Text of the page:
Sanctions and Export Control | UK Regulatory Outlook February 2023
Published on 28th Feb 2023
OFSI issues new ransomware sanctions guidance | UK government publishes updated Russia services sanctions guidance | OFSI publishes update on oil price cap
OFSI issues new ransomware sanctions guidance
On 9 February 2023, the Office of Financial Sanctions Implementation (OFSI) published new guidance on sanctions in ransomware cases.
The guidance explains how making funds available to "threat actors", such as paying ransomware – and including crypto assets – is prohibited under the Cyber (Sanctions) (EU Exit) Regulations 2020. Breaches of these financial sanctions is a criminal offence and may result in a custodial sentence or a monetary penalty or both.
Organisations are encouraged to implement robust cyber security and incident management systems in order to prevent and manage serious cyber attacks.
The government publishes a collection of guidance offering further information on the UK's cyber sanctions regime and the full UK Sanctions List, as well as updates on specific sanction action that been taken.
New Russia trade sanctions
On 24 February 2023, the UK government announced a new package of internationally co-ordinated sanctions and trade measures against Russia.
These include sanctions on Russian individuals and entities, as well as export bans on every item Russia has been found using on the battlefield to date, including aircraft parts, radio equipment and electronic components. The UK will also ban the import of 140 goods including iron and steel products processed in third countries.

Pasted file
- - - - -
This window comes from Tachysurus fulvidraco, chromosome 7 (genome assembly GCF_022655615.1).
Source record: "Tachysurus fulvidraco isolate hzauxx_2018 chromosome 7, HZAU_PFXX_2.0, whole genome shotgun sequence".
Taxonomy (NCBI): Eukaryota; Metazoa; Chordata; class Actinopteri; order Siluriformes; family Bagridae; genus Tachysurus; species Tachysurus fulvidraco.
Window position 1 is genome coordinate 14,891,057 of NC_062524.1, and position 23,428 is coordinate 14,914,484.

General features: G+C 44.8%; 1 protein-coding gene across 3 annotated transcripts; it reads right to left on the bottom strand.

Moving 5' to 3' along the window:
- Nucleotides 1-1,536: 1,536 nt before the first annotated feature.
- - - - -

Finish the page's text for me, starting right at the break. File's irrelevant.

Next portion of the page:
UK government publishes updated Russia services sanctions guidance
On 7 February 2023, the Department for International Trade (DIT), in conjunction with the Export Control Joint Unit, published updated guidance on supplying professional and business services to a person connected with Russia.
The guidance includes a new section detailing the professional and business services sanctions which were prohibited from 16 December 2022. These include:
- Architectural and engineering.
- IT consultancy and design services.
Illustrative examples of activities that are not in scope of the sanction – and are therefore permitted – are given, as well as guidance on applying for licences and what information to include in the cover letter for licence applications under Regulation 54C of the Russia Regulations.
OFSI publishes update on oil price cap
The UK, in partnership with the G7 countries, Australia and the European Union, has implemented a ban on the seaborne transportation of Russian refined oil products from Russia to and between third parties, that came into effect on 5 February 2023. OFSI has issued a General Licence to implement a "price cap exception", as well as a wind-down General Licence for oil products.
The UK and coalition partners previously implemented a ban on the import of Russian crude oil that came into effect on 5 December 2022.
Updated guidance on the Maritime Services Prohibition and the Oil Price Cap has also been released.